Prime Minister Warns ‘Bad Officials’ Over Building Violations

Days after City Hall ordered NagaWorld casino to halt its expansion because it was damaging Phnom Penh’s beauty, Prime Minister Hun Sen on Sunday warned “bad officials” to stop allowing construction projects to damage the country’s aesthetic allure.

In a post to his official Facebook page, Mr. Hun Sen said the NagaWorld expansion had “abused” state land along the city’s streets and “affected” the Buddhist Institute, which is located next to the casino.

Motorists drive past a construction site that is part of an expansion of NagaWorld casino in Phnom Penh on Sunday. (Jens Welding Ollgaard/The Cambodia Daily)
Motorists drive past a construction site that is part of an expansion of NagaWorld casino in Phnom Penh on Sunday. (Jens Welding Ollgaard/The Cambodia Daily)

“Construction that has abused and exploited the public roadside land and public gardens must be removed immediately. And concerned local authorities and relevant ministries must be responsible,” it said.

The post said that companies would also be held to account for construction projects that expanded onto state land or violated their building permits.

“Even though up to now the head of government has not known, all of those things cannot really be hidden from the eyes of the public,” it said. “Samdech Hun Sen absolutely no longer allows those bad officials to continue to destroy the nation’s image.”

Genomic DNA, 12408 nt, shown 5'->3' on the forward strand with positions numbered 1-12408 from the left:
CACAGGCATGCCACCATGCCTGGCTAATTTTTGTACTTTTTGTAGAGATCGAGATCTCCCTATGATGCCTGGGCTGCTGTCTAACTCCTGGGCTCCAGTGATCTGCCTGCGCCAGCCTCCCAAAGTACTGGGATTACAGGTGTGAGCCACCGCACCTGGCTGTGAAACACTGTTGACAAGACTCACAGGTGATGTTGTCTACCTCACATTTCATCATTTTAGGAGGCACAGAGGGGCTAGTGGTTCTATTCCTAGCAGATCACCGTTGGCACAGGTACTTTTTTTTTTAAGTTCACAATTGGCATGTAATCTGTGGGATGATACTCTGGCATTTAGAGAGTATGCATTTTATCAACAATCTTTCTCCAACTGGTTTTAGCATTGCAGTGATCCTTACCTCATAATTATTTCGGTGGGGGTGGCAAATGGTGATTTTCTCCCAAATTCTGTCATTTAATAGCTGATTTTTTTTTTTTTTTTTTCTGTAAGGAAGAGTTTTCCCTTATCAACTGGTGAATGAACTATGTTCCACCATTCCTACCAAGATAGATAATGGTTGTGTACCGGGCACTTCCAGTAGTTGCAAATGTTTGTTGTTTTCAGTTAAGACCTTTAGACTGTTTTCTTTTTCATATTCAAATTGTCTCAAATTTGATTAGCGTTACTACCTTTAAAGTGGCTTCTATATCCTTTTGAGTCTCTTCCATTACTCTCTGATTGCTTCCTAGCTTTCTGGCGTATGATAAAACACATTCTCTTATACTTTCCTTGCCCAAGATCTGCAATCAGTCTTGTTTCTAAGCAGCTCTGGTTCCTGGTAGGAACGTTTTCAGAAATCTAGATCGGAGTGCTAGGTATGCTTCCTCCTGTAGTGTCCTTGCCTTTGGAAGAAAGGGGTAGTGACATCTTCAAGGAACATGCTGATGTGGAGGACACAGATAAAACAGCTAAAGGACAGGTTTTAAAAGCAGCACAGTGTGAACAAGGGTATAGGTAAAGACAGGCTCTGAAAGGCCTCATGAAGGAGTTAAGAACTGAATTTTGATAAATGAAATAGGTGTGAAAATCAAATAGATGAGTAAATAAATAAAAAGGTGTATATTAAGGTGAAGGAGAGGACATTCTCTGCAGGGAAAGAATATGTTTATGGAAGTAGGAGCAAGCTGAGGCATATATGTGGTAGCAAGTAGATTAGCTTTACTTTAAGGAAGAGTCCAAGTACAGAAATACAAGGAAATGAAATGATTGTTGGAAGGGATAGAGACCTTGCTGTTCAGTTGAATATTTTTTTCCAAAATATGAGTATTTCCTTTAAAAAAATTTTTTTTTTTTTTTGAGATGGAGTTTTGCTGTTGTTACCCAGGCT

City Hall spokesman Long Dimanche declined to comment on the prime minister’s warning.

“I don’t know because this is the jurisdiction of the Land Management Ministry,” he said.

Cheam Phalkunmakara, spokesman for the ministry, said that officials there would inspect, monitor and punish companies or officials found to be violating their construction permits.

“During construction, if we monitor and see if they make any fault, we will just let them correct the parts that affect the public land or public interest, like by asking them to remove it,” he said.

Asked whether NagaWorld or officials overseeing the project would face punishment, Mr. Phalkunmakara said it was too soon to tell.

“Regarding this, we will look at the legal aspects,” he said. “And we also need to have a discussion to find the scope of the punishment based on the scope of their fault.”

The spokesman said that the government would meet with representatives of NagaWorld for a “negotiation” before any punishment is handed down, and that the meeting would take place after NagaWorld had made an official request to resume building.

“If the company has legal evidence to show us clearly, we would not take legal action against it,” he said. “So the result will be shown after the negotiation meeting.”

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